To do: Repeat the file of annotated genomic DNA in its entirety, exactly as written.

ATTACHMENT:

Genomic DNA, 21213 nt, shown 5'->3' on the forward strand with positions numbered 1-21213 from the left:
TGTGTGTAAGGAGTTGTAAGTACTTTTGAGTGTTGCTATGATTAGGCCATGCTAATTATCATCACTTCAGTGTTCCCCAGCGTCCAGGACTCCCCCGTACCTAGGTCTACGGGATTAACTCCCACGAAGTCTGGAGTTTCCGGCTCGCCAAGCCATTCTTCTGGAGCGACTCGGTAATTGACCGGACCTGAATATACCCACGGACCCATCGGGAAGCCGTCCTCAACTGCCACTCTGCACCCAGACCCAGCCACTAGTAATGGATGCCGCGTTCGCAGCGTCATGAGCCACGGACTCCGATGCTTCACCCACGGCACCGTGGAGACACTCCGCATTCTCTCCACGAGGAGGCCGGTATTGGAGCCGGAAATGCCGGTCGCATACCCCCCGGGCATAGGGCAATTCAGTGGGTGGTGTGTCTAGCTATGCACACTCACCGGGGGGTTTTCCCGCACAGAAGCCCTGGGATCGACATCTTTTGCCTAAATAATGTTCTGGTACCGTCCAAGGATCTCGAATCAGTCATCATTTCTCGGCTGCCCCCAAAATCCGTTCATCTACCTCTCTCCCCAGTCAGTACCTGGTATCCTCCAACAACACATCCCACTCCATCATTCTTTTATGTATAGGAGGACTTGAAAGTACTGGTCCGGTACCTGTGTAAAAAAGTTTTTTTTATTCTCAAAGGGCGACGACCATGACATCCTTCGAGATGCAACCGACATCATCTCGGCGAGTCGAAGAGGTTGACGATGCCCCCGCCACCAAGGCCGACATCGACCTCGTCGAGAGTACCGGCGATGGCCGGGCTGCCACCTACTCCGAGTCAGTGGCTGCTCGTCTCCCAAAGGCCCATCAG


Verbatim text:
Genomic DNA, 21213 nt, shown 5'->3' on the forward strand with positions numbered 1-21213 from the left:
TGTGTGTAAGGAGTTGTAAGTACTTTTGAGTGTTGCTATGATTAGGCCATGCTAATTATCATCACTTCAGTGTTCCCCAGCGTCCAGGACTCCCCCGTACCTAGGTCTACGGGATTAACTCCCACGAAGTCTGGAGTTTCCGGCTCGCCAAGCCATTCTTCTGGAGCGACTCGGTAATTGACCGGACCTGAATATACCCACGGACCCATCGGGAAGCCGTCCTCAACTGCCACTCTGCACCCAGACCCAGCCACTAGTAATGGATGCCGCGTTCGCAGCGTCATGAGCCACGGACTCCGATGCTTCACCCACGGCACCGTGGAGACACTCCGCATTCTCTCCACGAGGAGGCCGGTATTGGAGCCGGAAATGCCGGTCGCATACCCCCCGGGCATAGGGCAATTCAGTGGGTGGTGTGTCTAGCTATGCACACTCACCGGGGGGTTTTCCCGCACAGAAGCCCTGGGATCGACATCTTTTGCCTAAATAATGTTCTGGTACCGTCCAAGGATCTCGAATCAGTCATCATTTCTCGGCTGCCCCCAAAATCCGTTCATCTACCTCTCTCCCCAGTCAGTACCTGGTATCCTCCAACAACACATCCCACTCCATCATTCTTTTATGTATAGGAGGACTTGAAAGTACTGGTCCGGTACCTGTGTAAAAAAGTTTTTTTTATTCTCAAAGGGCGACGACCATGACATCCTTCGAGATGCAACCGACATCATCTCGGCGAGTCGAAGAGGTTGACGATGCCCCCGCCACCAAGGCCGACATCGACCTCGTCGAGAGTACCGGCGATGGCCGGGCTGCCACCTACTCCGAGTCAGTGGCTGCTCGTCTCCCAAAGGCCCATCAG